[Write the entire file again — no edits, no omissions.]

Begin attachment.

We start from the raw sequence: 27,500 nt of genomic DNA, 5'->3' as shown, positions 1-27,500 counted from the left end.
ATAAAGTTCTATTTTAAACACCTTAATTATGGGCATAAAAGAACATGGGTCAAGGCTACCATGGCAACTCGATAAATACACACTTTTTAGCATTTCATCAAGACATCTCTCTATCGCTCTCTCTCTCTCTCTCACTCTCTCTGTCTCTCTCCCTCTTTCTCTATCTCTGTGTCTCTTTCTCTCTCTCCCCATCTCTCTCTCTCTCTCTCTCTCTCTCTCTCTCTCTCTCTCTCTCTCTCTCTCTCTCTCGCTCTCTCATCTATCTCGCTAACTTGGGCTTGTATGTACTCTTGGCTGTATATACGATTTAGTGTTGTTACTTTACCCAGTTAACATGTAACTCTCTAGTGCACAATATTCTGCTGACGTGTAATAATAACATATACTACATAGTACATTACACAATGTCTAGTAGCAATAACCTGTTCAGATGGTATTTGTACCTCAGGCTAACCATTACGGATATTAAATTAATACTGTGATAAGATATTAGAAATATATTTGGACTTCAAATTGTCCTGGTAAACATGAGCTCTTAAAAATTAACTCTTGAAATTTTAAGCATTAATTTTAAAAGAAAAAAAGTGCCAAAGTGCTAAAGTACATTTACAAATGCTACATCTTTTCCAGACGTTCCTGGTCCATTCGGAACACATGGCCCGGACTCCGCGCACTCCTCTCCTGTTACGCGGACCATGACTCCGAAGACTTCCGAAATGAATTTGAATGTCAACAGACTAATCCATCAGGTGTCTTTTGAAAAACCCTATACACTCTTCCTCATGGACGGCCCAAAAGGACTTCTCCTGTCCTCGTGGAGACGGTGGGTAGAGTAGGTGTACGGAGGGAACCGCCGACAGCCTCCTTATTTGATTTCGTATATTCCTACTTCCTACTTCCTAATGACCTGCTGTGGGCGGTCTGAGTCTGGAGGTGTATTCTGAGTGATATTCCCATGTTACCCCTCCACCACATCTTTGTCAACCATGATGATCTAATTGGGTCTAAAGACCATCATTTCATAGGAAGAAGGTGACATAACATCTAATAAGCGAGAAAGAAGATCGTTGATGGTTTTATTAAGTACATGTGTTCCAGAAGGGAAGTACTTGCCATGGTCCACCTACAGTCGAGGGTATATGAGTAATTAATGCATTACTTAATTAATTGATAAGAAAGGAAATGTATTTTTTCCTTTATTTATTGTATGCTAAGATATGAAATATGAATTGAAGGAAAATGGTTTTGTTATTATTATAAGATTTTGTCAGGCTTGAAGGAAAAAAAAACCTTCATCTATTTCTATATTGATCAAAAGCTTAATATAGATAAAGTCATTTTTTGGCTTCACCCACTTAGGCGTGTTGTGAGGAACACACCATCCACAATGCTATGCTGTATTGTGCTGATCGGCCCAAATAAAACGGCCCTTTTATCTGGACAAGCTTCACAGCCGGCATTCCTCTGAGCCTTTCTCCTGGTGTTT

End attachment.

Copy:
We start from the raw sequence: 27,500 nt of genomic DNA, 5'->3' as shown, positions 1-27,500 counted from the left end.
ATAAAGTTCTATTTTAAACACCTTAATTATGGGCATAAAAGAACATGGGTCAAGGCTACCATGGCAACTCGATAAATACACACTTTTTAGCATTTCATCAAGACATCTCTCTATCGCTCTCTCTCTCTCTCTCACTCTCTCTGTCTCTCTCCCTCTTTCTCTATCTCTGTGTCTCTTTCTCTCTCTCCCCATCTCTCTCTCTCTCTCTCTCTCTCTCTCTCTCTCTCTCTCTCTCTCTCTCTCTCTCTCGCTCTCTCATCTATCTCGCTAACTTGGGCTTGTATGTACTCTTGGCTGTATATACGATTTAGTGTTGTTACTTTACCCAGTTAACATGTAACTCTCTAGTGCACAATATTCTGCTGACGTGTAATAATAACATATACTACATAGTACATTACACAATGTCTAGTAGCAATAACCTGTTCAGATGGTATTTGTACCTCAGGCTAACCATTACGGATATTAAATTAATACTGTGATAAGATATTAGAAATATATTTGGACTTCAAATTGTCCTGGTAAACATGAGCTCTTAAAAATTAACTCTTGAAATTTTAAGCATTAATTTTAAAAGAAAAAAAGTGCCAAAGTGCTAAAGTACATTTACAAATGCTACATCTTTTCCAGACGTTCCTGGTCCATTCGGAACACATGGCCCGGACTCCGCGCACTCCTCTCCTGTTACGCGGACCATGACTCCGAAGACTTCCGAAATGAATTTGAATGTCAACAGACTAATCCATCAGGTGTCTTTTGAAAAACCCTATACACTCTTCCTCATGGACGGCCCAAAAGGACTTCTCCTGTCCTCGTGGAGACGGTGGGTAGAGTAGGTGTACGGAGGGAACCGCCGACAGCCTCCTTATTTGATTTCGTATATTCCTACTTCCTACTTCCTAATGACCTGCTGTGGGCGGTCTGAGTCTGGAGGTGTATTCTGAGTGATATTCCCATGTTACCCCTCCACCACATCTTTGTCAACCATGATGATCTAATTGGGTCTAAAGACCATCATTTCATAGGAAGAAGGTGACATAACATCTAATAAGCGAGAAAGAAGATCGTTGATGGTTTTATTAAGTACATGTGTTCCAGAAGGGAAGTACTTGCCATGGTCCACCTACAGTCGAGGGTATATGAGTAATTAATGCATTACTTAATTAATTGATAAGAAAGGAAATGTATTTTTTCCTTTATTTATTGTATGCTAAGATATGAAATATGAATTGAAGGAAAATGGTTTTGTTATTATTATAAGATTTTGTCAGGCTTGAAGGAAAAAAAAACCTTCATCTATTTCTATATTGATCAAAAGCTTAATATAGATAAAGTCATTTTTTGGCTTCACCCACTTAGGCGTGTTGTGAGGAACACACCATCCACAATGCTATGCTGTATTGTGCTGATCGGCCCAAATAAAACGGCCCTTTTATCTGGACAAGCTTCACAGCCGGCATTCCTCTGAGCCTTTCTCCTGGTGTTT